Theres nothing quite like it in the Keys. Tropical breezes sough through tall pines and emerald waters lap gently up on a glistening white sand beach. Locals bring picnic baskets and hammocks and children laugh and splash in the surf.
This oasis of a beach is in the heart of Key West and sidled up to the historic landmark its named for: Fort Zachary Taylor.
The fort itself still feels like a trip into Civil War America. Though construction on the structure began in 1845, it was not put to use until 1861 when Union Capt. John Brannon occupied the fort.
Contrary to its southernmost location, the fort was a Union stronghold for the extent of the Civil War. The strategic location helped the Union hold Key West and deterred the Confederate navy.
The fort was finally completed in 1866 and featured such modern amenities as a desalinization plant that created drinking water from saltwater and a sewage system that flushed with the tides.
When the Spanish-American War broke out, the fort was again pressed into use. According to the states official Web site, the late 1800s saw a renovation of the fort that included removal of the top level and the additions of two artillery batteries inside the moated fort.
Probably the biggest claim to fame is the forts collection of cannons, guns and ammunition. Although not all of the century-old arsenal has been uncovered, the collection that has been recouped is considered the largest collection of Civil War cannons in the U.S.
Each year the fort is host to an elaborate reenactment of the Civil War era. This years reenactment takes place Feb. 10 to 12, the 20th annual celebration of Civil War Heritage Days at Fort Zachary Taylor.
Each year, more than 100 people participate, donning costumes and arms of the 1860s era. Union soldiers set up camp inside the fort and Confederates camp on the grounds outside the fort. Other re-enactors play the parts of merchants, craftsmen, even the townspeople of old Key West.
The event features a number of activities, including a traditional military parade and demonstrations geared specifically for visiting school children. There will be reenacted land and sea battles and a recreated court trial.
For visitors and locals who miss the event, park rangers host daily historical tours of the fort.
Long a favorite escape for local beachgoers, the park has experienced an economic renaissance in recent years.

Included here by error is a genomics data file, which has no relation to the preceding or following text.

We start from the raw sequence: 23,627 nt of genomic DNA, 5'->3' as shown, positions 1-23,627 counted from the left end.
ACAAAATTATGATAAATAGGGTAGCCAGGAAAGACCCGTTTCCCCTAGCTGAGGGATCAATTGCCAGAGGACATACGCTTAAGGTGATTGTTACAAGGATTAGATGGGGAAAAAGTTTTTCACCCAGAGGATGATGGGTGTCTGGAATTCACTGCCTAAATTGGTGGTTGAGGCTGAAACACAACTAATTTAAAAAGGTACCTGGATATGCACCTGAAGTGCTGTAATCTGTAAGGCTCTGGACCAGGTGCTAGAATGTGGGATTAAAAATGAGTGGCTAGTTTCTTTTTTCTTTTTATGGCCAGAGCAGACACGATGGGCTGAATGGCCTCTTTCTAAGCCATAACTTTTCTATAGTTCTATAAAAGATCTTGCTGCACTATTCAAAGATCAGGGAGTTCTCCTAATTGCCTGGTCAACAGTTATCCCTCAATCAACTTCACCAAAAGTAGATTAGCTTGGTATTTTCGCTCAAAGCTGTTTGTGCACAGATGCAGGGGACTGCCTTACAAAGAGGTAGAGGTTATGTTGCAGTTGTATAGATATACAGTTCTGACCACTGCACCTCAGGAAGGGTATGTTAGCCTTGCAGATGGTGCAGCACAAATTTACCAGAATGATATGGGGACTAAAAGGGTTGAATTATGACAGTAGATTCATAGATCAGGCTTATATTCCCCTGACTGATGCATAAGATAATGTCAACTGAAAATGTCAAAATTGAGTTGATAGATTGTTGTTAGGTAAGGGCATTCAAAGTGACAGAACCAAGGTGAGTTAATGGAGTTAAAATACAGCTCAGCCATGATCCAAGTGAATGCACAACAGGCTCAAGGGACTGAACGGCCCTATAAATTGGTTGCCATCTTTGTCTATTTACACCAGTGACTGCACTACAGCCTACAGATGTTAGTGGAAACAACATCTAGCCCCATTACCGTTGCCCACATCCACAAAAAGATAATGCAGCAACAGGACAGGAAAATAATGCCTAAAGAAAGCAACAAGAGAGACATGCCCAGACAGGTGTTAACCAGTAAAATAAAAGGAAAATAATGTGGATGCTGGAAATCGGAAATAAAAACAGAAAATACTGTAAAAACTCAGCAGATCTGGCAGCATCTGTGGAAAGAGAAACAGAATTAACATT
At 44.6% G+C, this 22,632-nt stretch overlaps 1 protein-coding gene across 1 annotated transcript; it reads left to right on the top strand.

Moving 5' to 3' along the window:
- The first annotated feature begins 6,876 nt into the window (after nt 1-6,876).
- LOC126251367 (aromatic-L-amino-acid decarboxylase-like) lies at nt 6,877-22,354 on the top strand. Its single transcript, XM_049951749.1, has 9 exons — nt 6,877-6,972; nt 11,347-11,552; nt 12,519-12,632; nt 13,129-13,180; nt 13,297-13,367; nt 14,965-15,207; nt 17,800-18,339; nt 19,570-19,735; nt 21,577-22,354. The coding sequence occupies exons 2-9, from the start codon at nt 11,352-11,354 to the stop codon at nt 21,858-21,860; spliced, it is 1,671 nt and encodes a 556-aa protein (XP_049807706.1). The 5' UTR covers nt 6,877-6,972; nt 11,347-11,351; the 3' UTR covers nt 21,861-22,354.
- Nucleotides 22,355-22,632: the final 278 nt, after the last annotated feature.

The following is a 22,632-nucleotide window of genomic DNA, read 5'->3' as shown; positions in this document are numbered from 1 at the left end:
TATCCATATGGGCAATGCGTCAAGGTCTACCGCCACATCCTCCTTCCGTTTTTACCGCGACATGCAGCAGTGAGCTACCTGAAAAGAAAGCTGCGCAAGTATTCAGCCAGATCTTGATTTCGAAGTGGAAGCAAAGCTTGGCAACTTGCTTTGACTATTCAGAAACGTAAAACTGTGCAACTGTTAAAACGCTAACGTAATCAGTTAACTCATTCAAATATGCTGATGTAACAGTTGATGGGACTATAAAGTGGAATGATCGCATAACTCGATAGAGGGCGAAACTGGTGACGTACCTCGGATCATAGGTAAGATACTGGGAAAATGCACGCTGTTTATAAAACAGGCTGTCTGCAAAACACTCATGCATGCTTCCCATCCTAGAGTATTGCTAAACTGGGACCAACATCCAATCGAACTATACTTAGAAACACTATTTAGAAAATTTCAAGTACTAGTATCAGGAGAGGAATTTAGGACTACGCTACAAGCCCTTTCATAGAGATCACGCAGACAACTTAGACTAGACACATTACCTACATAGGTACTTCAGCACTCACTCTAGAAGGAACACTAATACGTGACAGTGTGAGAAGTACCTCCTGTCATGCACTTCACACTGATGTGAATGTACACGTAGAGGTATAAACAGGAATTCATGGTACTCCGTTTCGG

It has become one of the more popular Key West locations for a romantic outdoor wedding. For a while, the newfangled personal scooters called Segways were rented at the park.
What has long been a simple food concession has recently grown and expanded its menu. Snorkel equipment is available for rent for the adventurers who want to discover the parks wonderful underwater amenities.
In addition to its historic significance, the park is a Mecca for artists. You can usually find someone painting plein air, and for many years Art in the Park has featured the finest sculpture the city has to offer Sculpture Key West each winter.
In addition, art students from Horace OBryant Middle School have, over the past few years, created outdoor art installments at the park that blend the beauty of nature and the kids insight.
Over the past few years, state officials have begun a somewhat controversial program to eradicate nonnative plant species from state parks.
At Fort Zach, as it is known locally, that means the shady canopy of Australian pines is set for eventual destruction. Plans are to replace them with native species. However, a movement to save the trees has slowed that plan, and now park rangers say the trees are being done away with through attrition. New ones will not be allowed to survive, and as the old trees die, they will be replaced by a more environmentally appropriate plant.
Originally published in the Winter 2006 edition of Keys Living.